Friday, July 10, 2009

This is the Coney Island the Bloomberg Administration Doesn’t Want the City to Have!

(Above, an image of the propsed Coney Island that the Bloomberg administration doesn’t want the public to know would be better and more viable than its own plan.)

The Municipal Art Society has just released compelling visual images that should help people appreciate the efforts underway to save Coney Island from the Bloomberg administration’s plan that will essentially destroy Coney. In all goes well, the MAS images will work synergistically with the wonderfully cogent short new “Public Service Announcement” video by Dick Zigun, the unofficial mayor of Coney Island (which also provides relevant images).

The MAS images make clear the difference between MAS spearheaded recommendations the Bloomberg administration is refusing to consider:

(An open-air amusement area that would look like this.- This represents the minimum 25 acres of open-air amusements industry professionals say are essential for Coney to be viable.)

And the essential destruction of Coney Island the Bloomberg administration is insisting upon.

(This is the little 12-acre strip of open-air amusements the city wants to whittle Coney down to. There wouldn’t be any room for the new rides which everyone says represents Coney’s real future.)

The Bloomberg administration wants Coney’s amusement waterfront set aside for a wall of hotels (see below). It would likely be generations before anything actually gets built, even if what gets built actually turns out to be hotels.

Who would want to stay overnight in Coney Island when there isn’t even a morning’s worth of amusements to visit. (Coney Island’s last hotels were converted to old folks’ homes.) It is likely the land would lie fallow for a number of years, languishing with no financing available, and then who knows? It’s a good bet that whatever would be built years out from now wouldn’t be hotels. Whatever it is, there is an excellent probability that it wouldn’t be outdoor open-air amusement and would probably still be tall and dense.

To see a slide show of the MAS images and also to download a PDF of the entire MAS report with all the images, go to: MAS Submits Coney Testimony to City Council, By MAS, July 9th, 2009. By the way, here is a tip: The MAS “Testimony to City Council” referred to in the article we are linking to is a disappointment: MAS had something to say but they “buried their lead” and their most important points in attachments and references to work they had done before. We hope they have now put such episodes of ineptitude behind them. How do we explain this surprising lapse? It was as if the city suckered them in, perhaps with some sort of ploy about how a “speaking-power-to-power” conversation with city administration officials might result in obviously intelligent and very necessary fixes to the city plan being implemented. Fat chance: All that happened is that MAS was effectively sidelined. Its voice and visions were not expressed during an especially crucial period during the public debate. There is a lot of making up for lost time that needs to be done now.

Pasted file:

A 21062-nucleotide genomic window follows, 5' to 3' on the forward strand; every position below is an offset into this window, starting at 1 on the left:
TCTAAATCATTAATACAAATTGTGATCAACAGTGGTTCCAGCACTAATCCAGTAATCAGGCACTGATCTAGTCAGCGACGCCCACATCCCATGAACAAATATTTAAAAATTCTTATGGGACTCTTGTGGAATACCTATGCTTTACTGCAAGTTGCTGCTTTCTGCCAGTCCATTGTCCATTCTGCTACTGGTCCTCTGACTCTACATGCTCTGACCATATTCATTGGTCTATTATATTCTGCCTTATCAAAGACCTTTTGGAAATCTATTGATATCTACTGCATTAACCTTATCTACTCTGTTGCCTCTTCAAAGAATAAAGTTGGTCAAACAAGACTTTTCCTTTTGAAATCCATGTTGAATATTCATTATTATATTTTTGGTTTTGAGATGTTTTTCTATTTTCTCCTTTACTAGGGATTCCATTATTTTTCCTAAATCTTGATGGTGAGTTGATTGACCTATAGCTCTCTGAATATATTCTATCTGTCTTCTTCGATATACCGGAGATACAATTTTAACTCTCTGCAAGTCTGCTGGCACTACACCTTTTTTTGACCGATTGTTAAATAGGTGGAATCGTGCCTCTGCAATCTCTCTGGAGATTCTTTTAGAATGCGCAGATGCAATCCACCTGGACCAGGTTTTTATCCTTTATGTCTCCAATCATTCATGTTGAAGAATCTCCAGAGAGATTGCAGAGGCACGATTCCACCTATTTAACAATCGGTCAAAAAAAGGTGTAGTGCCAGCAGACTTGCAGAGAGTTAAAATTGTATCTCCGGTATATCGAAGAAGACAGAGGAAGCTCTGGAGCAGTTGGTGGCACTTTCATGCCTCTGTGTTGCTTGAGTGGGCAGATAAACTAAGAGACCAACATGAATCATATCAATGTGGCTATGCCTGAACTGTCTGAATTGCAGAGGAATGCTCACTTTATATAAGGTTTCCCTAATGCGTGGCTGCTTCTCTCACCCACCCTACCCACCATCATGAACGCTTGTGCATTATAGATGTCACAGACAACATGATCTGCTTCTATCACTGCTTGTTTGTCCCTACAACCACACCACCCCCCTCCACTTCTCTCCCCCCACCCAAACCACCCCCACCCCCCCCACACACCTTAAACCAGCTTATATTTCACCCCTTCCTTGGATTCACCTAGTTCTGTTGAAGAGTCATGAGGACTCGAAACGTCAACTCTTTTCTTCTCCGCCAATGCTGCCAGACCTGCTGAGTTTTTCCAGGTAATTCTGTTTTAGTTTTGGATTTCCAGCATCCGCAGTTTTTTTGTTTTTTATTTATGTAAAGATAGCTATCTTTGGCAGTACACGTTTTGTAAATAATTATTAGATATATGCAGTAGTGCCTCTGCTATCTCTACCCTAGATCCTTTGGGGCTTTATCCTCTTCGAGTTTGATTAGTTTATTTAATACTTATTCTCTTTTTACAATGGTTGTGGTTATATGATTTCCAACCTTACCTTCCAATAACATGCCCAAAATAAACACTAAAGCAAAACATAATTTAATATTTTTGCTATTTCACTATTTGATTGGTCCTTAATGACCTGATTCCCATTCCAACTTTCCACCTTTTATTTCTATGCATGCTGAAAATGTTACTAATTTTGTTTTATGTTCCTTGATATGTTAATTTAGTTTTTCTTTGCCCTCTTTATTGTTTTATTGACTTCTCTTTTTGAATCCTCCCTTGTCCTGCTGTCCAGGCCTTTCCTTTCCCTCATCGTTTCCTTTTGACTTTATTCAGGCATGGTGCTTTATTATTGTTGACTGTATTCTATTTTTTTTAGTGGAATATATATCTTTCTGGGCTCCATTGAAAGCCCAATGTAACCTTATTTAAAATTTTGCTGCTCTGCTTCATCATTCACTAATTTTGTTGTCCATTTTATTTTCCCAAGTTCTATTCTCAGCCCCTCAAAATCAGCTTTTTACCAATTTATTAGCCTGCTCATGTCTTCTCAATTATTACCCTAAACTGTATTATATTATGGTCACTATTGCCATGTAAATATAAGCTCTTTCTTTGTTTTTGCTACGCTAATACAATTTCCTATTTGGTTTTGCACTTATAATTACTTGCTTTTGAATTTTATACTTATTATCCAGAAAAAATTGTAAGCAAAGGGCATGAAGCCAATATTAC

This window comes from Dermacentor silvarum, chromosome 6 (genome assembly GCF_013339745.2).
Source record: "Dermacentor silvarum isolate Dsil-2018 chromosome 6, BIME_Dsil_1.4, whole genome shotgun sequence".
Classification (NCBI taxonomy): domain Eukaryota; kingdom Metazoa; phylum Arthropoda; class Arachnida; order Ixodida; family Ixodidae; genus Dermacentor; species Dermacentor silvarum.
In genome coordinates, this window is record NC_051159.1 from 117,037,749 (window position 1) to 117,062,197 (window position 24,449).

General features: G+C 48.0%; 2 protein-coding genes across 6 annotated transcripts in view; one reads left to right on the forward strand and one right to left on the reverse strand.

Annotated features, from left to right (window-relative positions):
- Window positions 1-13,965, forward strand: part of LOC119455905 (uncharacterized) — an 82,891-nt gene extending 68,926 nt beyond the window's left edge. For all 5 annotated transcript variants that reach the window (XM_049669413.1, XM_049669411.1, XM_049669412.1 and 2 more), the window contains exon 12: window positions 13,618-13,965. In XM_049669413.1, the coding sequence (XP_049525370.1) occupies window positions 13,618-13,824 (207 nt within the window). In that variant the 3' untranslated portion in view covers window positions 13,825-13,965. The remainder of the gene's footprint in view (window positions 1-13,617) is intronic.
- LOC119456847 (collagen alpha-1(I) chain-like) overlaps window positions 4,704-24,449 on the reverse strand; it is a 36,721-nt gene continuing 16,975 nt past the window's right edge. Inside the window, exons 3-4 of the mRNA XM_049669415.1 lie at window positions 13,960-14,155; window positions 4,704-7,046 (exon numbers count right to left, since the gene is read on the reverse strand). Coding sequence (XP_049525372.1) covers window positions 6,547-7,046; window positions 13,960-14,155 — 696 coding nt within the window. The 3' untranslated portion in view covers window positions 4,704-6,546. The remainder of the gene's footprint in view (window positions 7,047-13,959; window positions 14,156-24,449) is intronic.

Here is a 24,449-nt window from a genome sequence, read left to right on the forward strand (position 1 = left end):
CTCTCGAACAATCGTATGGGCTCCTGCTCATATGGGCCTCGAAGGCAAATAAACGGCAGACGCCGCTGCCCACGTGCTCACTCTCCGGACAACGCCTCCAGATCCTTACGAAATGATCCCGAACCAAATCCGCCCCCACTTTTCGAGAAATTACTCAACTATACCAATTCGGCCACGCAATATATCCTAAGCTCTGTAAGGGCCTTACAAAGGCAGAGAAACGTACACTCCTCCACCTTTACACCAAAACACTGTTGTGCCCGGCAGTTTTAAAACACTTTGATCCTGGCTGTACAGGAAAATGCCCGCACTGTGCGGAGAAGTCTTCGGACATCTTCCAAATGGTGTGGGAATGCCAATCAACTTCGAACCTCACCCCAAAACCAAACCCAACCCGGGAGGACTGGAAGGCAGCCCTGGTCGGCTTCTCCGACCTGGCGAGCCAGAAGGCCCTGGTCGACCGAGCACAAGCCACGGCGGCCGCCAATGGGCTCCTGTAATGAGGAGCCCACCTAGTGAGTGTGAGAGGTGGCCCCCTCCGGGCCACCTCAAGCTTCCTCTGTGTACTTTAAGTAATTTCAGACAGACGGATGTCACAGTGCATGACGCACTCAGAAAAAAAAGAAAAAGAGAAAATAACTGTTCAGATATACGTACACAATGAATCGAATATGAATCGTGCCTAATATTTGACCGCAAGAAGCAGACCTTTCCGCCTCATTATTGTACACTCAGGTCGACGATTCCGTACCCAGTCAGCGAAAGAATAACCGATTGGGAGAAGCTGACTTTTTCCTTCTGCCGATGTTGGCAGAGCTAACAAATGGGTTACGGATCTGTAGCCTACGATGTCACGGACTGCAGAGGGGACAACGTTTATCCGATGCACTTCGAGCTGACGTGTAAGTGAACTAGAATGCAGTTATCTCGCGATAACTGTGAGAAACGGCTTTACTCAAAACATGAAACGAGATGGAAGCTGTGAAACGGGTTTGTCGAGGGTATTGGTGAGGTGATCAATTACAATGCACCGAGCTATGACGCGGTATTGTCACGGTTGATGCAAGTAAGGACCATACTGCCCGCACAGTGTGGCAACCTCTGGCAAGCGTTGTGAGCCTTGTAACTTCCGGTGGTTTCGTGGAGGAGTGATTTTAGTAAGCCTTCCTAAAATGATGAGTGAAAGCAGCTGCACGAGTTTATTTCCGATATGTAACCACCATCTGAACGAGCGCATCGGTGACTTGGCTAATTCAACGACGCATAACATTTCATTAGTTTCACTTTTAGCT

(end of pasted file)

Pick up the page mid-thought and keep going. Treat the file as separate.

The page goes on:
(Dick Zigun in Save Coney Island video.)

To see the new Dick Zigun video that may make up for some of that lost time and to get an extensive list of Noticing New York links that will take you to in-depth analysis of the issues, go to: Thursday, July 9, 2009, New Video: “Don’t Kill Coney” - A Message From Coney Island’s Mayor!

Not only are MAS’s images informative but MAS has previously been marvelously prescient in producing urban development image projects. MAS was right on target with its "Atlantic Lots" website. That website, predicting that the Atlantic Yards megaproject (yet another Bloombergian mega-vision project) would become just a generic arena surrounded by parking lots, furnished images that have turned out to be exactly right. Right now, Forest City Ratner, the developer proposed to get a monopoly over a swath of Brooklyn, just wants to build a crude airplane hanger style arena. Notwithstanding, FCR would get a blight-inducing ultra-long-term, low-cost exclusive option on many times the acreage needed for that arena. That extra acreage is where FCR would get to put parking lots for perhaps as long as 30 or 40 years. And the developer has already been busy tearing the neighborhood down.

What MAS hasn’t done with its current set of images, which it really ought to do next, is produce visuals of what the city’s plan will look like when it actually fails as amusement professionals predict it will. Given the predictions of failure it is too generous to the city and overly courteous to show pictures only of what the city plan would look like if, against all odds, it succeeded, even as dispiriting as those images of “success” are. Another thing MAS could do is produce images of what Coney could look like if Coney Island’s open-air amusement area could be made even larger. That would be a picture of success.

So, remembering just how right MAS can be (and how overly-polite they are probably being to the city) here is a sampling of some of the other images available in the new MAS presentation.

(How City Planning wants to eliminate the Coney boardwalk.)

(If hotels and other possible development should be built, here is how it can be built north of Surf Avenue in a manner consistent with preserving a open-air seaside amusement area accessible to all New Yorkers.)

(Here is how the city wants to use hotels and other unlikely development to stamp out the amusement area instead.)

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